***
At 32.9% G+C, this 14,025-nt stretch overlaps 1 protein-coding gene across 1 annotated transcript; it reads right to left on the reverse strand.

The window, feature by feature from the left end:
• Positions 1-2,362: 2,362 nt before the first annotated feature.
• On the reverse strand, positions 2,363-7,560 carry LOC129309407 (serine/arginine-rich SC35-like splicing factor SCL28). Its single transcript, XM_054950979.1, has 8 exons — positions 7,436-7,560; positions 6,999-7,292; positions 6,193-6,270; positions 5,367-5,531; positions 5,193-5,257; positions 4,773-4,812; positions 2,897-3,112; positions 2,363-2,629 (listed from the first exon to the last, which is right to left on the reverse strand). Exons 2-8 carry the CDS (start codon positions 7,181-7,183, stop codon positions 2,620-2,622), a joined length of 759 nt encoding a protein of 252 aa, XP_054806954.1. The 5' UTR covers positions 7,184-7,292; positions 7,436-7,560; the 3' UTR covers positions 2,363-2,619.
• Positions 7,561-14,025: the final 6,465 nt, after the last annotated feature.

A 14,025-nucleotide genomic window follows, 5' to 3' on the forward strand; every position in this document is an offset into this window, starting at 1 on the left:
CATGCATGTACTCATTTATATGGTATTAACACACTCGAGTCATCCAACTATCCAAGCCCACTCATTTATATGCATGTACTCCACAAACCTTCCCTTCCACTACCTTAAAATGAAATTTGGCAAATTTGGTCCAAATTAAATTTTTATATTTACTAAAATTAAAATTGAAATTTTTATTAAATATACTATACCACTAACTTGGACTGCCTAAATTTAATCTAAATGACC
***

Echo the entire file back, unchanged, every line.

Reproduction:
At 32.9% G+C, this 14,025-nt stretch overlaps 1 protein-coding gene across 1 annotated transcript; it reads right to left on the reverse strand.

The window, feature by feature from the left end:
• Positions 1-2,362: 2,362 nt before the first annotated feature.
• On the reverse strand, positions 2,363-7,560 carry LOC129309407 (serine/arginine-rich SC35-like splicing factor SCL28). Its single transcript, XM_054950979.1, has 8 exons — positions 7,436-7,560; positions 6,999-7,292; positions 6,193-6,270; positions 5,367-5,531; positions 5,193-5,257; positions 4,773-4,812; positions 2,897-3,112; positions 2,363-2,629 (listed from the first exon to the last, which is right to left on the reverse strand). Exons 2-8 carry the CDS (start codon positions 7,181-7,183, stop codon positions 2,620-2,622), a joined length of 759 nt encoding a protein of 252 aa, XP_054806954.1. The 5' UTR covers positions 7,184-7,292; positions 7,436-7,560; the 3' UTR covers positions 2,363-2,619.
• Positions 7,561-14,025: the final 6,465 nt, after the last annotated feature.

A 14,025-nucleotide genomic window follows, 5' to 3' on the forward strand; every position in this document is an offset into this window, starting at 1 on the left:
CATGCATGTACTCATTTATATGGTATTAACACACTCGAGTCATCCAACTATCCAAGCCCACTCATTTATATGCATGTACTCCACAAACCTTCCCTTCCACTACCTTAAAATGAAATTTGGCAAATTTGGTCCAAATTAAATTTTTATATTTACTAAAATTAAAATTGAAATTTTTATTAAATATACTATACCACTAACTTGGACTGCCTAAATTTAATCTAAATGACC